Say Builder Corp. has two divisions. The more established Commercial Division has more profit potential and less growth potential, while the newer Luxury Home Division is the opposite. When setting divisional goals, consider the challenges each division may have to overcome to meet that goal — they may be dramatically different.

The Luxury Home Division is in its second year, and it recently launched new projects to expand the geographic reach of Builder Corp., requiring substantial investments in marketing, so the profit potential is limited this fiscal year. Taking this into account, the company leadership still expects it to be profitable by the last quarter of the fiscal year. So from this example, the Luxury Home Division head knows that she needs to manage her division to achieve this profitability objective.

Communicate
Once you have a clear idea of where your organization needs to be, you must communicate that objective and a realistic time frame for reaching it. An objective unbounded by time is simply a suggestion.

The best way to communicate an organizational objective is to do so in writing at a time and place (such as a staff meeting) where key stakeholders have the opportunity to ask clarifying questions. As the organizational leader, it gives you an opportunity to see if your people view the objective as clear and realistic. If not, it should be revised and re-communicated.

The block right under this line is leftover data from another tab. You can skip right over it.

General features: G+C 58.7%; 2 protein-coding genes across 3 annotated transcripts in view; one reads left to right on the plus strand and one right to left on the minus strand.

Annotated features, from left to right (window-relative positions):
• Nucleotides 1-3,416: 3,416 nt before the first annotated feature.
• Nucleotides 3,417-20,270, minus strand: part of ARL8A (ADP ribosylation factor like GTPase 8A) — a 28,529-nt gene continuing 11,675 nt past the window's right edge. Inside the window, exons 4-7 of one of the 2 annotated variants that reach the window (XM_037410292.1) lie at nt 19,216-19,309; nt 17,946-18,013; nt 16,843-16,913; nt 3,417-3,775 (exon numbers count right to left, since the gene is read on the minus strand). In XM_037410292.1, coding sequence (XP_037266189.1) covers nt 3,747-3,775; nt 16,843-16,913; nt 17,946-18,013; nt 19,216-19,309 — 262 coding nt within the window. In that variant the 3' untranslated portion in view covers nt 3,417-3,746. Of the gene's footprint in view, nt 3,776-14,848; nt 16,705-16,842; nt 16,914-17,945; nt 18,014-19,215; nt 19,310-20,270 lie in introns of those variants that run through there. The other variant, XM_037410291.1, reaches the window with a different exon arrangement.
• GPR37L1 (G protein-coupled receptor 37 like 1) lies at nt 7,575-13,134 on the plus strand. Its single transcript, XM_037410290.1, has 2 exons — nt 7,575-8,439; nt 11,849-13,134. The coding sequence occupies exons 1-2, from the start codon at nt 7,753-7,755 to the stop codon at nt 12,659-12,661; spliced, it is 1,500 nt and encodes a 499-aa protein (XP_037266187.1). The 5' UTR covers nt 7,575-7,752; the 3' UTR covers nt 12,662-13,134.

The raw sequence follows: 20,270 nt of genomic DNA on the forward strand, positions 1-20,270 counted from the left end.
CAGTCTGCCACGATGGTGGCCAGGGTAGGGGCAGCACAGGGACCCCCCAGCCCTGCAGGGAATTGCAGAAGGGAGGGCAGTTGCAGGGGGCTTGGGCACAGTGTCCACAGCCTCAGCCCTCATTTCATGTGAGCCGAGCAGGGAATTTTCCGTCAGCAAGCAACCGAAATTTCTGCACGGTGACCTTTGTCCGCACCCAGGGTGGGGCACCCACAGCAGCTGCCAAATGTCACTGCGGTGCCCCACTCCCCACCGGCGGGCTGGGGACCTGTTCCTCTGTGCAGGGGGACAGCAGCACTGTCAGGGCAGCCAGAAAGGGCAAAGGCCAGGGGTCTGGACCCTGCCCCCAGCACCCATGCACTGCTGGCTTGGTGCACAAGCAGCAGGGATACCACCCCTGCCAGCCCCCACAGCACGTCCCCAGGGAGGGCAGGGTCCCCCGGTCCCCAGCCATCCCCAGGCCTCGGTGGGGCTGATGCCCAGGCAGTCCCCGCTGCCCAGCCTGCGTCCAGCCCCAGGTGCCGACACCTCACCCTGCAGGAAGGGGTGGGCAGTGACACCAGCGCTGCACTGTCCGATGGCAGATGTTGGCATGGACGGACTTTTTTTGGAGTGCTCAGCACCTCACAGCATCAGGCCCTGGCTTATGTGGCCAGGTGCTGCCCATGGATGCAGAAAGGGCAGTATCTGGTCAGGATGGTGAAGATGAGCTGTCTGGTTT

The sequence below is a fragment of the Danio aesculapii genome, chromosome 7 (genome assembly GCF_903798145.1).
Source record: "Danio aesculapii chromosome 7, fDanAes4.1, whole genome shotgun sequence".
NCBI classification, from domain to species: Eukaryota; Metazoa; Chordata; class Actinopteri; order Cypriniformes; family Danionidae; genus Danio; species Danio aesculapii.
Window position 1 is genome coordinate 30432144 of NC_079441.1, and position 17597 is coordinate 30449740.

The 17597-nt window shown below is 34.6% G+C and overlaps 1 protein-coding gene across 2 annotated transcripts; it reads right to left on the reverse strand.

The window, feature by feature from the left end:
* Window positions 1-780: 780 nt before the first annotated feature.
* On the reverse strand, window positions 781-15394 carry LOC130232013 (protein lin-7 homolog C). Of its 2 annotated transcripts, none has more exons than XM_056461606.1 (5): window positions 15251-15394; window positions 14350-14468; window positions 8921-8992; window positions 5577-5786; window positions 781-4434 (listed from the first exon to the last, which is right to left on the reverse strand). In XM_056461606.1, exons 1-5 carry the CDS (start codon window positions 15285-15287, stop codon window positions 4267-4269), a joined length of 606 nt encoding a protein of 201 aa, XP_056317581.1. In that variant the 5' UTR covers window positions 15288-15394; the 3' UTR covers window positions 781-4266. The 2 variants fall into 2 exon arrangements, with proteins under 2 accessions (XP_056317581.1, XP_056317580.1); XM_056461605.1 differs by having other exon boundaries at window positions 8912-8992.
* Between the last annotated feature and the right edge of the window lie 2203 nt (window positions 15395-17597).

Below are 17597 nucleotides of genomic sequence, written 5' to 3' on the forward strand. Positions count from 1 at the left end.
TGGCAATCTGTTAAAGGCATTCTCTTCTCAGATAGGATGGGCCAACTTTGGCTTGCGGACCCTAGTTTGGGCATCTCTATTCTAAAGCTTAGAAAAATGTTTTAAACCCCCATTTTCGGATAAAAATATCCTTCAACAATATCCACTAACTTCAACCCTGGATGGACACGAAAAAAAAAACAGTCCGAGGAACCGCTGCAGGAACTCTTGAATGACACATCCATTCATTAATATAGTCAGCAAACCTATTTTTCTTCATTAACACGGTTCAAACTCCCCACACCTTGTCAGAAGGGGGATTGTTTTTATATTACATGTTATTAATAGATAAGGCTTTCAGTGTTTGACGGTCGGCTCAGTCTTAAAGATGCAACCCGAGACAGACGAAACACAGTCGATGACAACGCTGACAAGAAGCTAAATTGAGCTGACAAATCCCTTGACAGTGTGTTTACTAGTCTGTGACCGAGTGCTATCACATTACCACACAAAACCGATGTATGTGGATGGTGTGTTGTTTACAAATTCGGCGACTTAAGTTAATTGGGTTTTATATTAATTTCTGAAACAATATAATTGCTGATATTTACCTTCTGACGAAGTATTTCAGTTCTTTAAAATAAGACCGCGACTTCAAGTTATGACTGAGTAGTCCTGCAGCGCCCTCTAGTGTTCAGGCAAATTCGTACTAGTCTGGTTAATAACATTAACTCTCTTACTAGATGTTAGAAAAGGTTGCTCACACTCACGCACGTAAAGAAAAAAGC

In today’s communication environment, e-mail is a good avenue for mass distribution and ensures that everyone in the organization has a written copy. This gives people a reference that they can come back to.

These ideas are the tip of the iceberg when it comes to implementing strong leadership practices. But they’re the big tip of the iceberg, and they can effect big changes in your organization. The true power of setting and communicating clear objectives is that they become the point of reference from which decisions are made.

Many decisions become no-brainers when held against the standard of a clear objective. Members of an organization become empowered to make decisions at the lowest level and have confidence that they can build strong arguments to support their decisions.

When you have people in your organization making decisions that support your objectives, you have accelerated the efficiency of your organization.

KIRK GILPIN is president of Smartalk Communications Inc., a provider of business communications solutions. He is also a vice president of Fighter Associates LLC (www.fighterassociates.com), a provider of leadership training and consulting services. Reach him at kirk.gilpin@fighterassociates.com.